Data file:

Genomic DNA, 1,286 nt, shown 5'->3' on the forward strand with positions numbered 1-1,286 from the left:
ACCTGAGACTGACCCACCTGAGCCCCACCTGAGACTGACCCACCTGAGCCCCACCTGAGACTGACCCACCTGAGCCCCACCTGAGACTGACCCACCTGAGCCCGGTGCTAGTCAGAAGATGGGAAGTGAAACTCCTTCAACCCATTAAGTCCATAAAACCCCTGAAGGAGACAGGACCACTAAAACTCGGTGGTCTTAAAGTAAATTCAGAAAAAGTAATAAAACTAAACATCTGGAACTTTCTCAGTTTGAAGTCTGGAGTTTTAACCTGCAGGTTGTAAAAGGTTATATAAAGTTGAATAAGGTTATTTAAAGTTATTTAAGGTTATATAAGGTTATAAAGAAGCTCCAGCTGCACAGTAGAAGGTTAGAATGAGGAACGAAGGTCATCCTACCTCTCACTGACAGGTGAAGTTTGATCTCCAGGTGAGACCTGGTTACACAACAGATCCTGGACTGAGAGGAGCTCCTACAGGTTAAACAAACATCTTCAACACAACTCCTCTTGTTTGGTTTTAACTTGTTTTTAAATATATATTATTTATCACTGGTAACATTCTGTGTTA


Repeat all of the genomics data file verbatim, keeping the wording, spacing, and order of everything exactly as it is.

Genomic DNA, 1,286 nt, shown 5'->3' on the forward strand with positions numbered 1-1,286 from the left:
ACCTGAGACTGACCCACCTGAGCCCCACCTGAGACTGACCCACCTGAGCCCCACCTGAGACTGACCCACCTGAGCCCCACCTGAGACTGACCCACCTGAGCCCGGTGCTAGTCAGAAGATGGGAAGTGAAACTCCTTCAACCCATTAAGTCCATAAAACCCCTGAAGGAGACAGGACCACTAAAACTCGGTGGTCTTAAAGTAAATTCAGAAAAAGTAATAAAACTAAACATCTGGAACTTTCTCAGTTTGAAGTCTGGAGTTTTAACCTGCAGGTTGTAAAAGGTTATATAAAGTTGAATAAGGTTATTTAAAGTTATTTAAGGTTATATAAGGTTATAAAGAAGCTCCAGCTGCACAGTAGAAGGTTAGAATGAGGAACGAAGGTCATCCTACCTCTCACTGACAGGTGAAGTTTGATCTCCAGGTGAGACCTGGTTACACAACAGATCCTGGACTGAGAGGAGCTCCTACAGGTTAAACAAACATCTTCAACACAACTCCTCTTGTTTGGTTTTAACTTGTTTTTAAATATATATTATTTATCACTGGTAACATTCTGTGTTA